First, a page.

Tower Hamlets council workers set to strike from Friday

Tower Hamlets Council's talks with Unison have broken down. Picture: Mike Brooke

Tower Hamlets Council's talks with Unison have broken down. Picture: Mike Brooke - Credit: Archant

Thousands of Tower Hamlets council staff are set to strike over new contracts unions claim will leave lower paid workers worse off.

Some 4,000 council workers will walk out for three days starting on Friday, July 3 after talks with unions broke down.

Strikers are opposing the town hall’s new Tower Rewards Package, which unions say would see thousands of workers potentially worse off and include cuts to travel allowances and out of hours payments.

Current employment contracts will end on July 6 and employees switched to Tower Rewards. Those who don’t sign the new contracts will be sacked, Unison claims.

The union said the changes will have a “disproportionate effect on Black and women workers” and claimed the council has failed to undertake a thorough equality impact assessment of its plans.


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Tower Hamlets Unison branch secretary John Mcloughlin said: “Tower Rewards is a fundamentally flawed programme that increases the pay of the top earners while penalising the bulk of the workforce. The council needs to listen to staff concerns and reverse its decision.”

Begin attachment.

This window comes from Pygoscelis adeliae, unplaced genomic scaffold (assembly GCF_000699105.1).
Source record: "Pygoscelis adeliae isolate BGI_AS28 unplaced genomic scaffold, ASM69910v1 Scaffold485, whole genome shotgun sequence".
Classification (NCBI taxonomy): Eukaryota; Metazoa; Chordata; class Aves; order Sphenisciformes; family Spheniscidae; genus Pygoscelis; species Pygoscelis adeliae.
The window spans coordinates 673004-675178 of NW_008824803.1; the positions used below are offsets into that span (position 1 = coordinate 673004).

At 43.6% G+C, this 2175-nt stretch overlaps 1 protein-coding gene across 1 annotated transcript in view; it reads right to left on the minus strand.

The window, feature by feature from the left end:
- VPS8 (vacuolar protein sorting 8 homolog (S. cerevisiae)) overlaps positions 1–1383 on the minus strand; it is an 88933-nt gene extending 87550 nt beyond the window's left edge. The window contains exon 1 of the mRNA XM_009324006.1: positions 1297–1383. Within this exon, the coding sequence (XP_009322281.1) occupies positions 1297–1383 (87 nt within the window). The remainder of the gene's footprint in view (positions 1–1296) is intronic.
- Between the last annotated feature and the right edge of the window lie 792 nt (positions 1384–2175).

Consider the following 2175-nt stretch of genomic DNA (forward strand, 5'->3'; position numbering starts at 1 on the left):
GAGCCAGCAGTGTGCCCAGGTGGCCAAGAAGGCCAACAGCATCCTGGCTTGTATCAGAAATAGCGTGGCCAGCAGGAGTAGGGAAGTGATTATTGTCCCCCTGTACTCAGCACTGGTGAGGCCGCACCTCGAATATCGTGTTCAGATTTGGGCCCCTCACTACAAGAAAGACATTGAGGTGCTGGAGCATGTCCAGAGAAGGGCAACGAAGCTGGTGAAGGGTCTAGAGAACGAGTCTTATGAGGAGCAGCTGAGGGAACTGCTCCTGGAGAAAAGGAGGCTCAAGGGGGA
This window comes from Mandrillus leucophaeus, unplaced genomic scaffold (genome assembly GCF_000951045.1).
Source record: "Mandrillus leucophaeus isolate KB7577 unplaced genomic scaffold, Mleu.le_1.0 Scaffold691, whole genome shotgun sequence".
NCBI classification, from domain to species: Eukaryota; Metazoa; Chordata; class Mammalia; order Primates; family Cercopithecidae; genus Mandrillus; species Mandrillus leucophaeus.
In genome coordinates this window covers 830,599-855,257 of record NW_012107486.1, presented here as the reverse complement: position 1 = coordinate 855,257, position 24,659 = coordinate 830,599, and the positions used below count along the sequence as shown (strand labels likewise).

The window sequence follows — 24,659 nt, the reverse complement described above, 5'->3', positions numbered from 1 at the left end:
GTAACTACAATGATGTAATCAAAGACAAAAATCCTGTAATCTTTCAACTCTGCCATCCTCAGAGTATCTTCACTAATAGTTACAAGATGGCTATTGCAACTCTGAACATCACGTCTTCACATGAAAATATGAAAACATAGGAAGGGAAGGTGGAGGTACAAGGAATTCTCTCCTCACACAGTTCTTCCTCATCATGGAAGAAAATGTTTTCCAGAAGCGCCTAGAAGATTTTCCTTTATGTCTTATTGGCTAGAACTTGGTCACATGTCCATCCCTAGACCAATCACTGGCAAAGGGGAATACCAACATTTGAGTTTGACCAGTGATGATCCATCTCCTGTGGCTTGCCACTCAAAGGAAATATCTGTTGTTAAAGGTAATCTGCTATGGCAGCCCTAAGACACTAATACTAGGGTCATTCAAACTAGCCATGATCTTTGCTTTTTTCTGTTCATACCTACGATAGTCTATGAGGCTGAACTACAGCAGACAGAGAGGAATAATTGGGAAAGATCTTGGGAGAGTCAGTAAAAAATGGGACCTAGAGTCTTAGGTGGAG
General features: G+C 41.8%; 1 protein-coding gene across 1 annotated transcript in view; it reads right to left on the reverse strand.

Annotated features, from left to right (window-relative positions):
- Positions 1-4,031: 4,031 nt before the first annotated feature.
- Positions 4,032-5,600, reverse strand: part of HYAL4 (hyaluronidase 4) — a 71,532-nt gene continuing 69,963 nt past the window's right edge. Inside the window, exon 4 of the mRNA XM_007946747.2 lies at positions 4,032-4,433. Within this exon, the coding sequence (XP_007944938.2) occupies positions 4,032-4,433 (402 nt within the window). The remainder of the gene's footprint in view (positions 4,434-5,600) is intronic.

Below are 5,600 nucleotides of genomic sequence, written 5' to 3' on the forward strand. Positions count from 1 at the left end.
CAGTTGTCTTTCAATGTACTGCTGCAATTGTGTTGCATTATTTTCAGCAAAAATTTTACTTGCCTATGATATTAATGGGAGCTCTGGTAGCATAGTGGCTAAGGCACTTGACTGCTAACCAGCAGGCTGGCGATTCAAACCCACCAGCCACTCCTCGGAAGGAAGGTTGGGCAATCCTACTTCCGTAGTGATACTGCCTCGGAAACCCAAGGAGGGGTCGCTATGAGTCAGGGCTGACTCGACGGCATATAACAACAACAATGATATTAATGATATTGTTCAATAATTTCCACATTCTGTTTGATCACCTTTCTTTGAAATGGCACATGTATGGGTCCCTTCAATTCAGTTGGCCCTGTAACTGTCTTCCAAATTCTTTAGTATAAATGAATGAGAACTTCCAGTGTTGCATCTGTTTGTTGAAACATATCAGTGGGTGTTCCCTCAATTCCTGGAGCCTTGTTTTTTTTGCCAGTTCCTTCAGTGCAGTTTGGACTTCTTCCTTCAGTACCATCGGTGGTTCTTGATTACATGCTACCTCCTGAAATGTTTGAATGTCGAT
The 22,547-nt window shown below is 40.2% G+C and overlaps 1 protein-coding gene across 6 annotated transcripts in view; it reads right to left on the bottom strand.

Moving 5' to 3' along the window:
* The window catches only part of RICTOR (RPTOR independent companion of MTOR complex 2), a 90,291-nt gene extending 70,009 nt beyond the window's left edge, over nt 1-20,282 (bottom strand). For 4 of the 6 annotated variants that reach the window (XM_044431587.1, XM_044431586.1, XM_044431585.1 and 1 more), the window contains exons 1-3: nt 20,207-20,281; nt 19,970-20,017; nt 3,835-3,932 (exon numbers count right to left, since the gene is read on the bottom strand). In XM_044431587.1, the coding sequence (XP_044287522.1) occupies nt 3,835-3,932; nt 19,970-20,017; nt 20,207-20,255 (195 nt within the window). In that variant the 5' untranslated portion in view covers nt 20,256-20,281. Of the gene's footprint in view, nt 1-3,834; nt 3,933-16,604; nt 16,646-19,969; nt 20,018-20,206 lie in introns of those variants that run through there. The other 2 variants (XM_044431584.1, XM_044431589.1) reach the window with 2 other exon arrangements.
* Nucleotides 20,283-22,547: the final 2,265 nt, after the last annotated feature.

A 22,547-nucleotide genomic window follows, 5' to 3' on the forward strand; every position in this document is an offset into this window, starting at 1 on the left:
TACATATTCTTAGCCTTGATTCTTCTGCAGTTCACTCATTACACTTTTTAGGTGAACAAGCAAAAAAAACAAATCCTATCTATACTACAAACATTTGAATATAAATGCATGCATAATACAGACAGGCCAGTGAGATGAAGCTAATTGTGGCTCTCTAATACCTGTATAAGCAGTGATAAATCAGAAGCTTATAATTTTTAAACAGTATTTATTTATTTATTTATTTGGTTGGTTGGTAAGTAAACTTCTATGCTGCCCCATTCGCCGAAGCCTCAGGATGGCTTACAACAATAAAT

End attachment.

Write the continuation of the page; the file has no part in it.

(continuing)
Staff had been due to strike in March and April but called off the plans because of the pandemic. Last week mediators ACAS were brought in but no agreement was met.

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A Tower Hamlets Council spokesman said: “We have been consulting with our staff and trade unions about changes to terms and conditions since January 2019. Our aim has always been to reach a collective agreement. This had not been possible in our meetings with both local and regional officials, so we asked ACAS to work with all parties to support conciliation.

“Talks took place on Thursday, June 18. It is hugely disappointing that these did not result in a resolution and that Unison has now issued a formal notice of intent to strike. We remain hopeful that unnecessary strike action can be avoided, especially during the current pandemic.”

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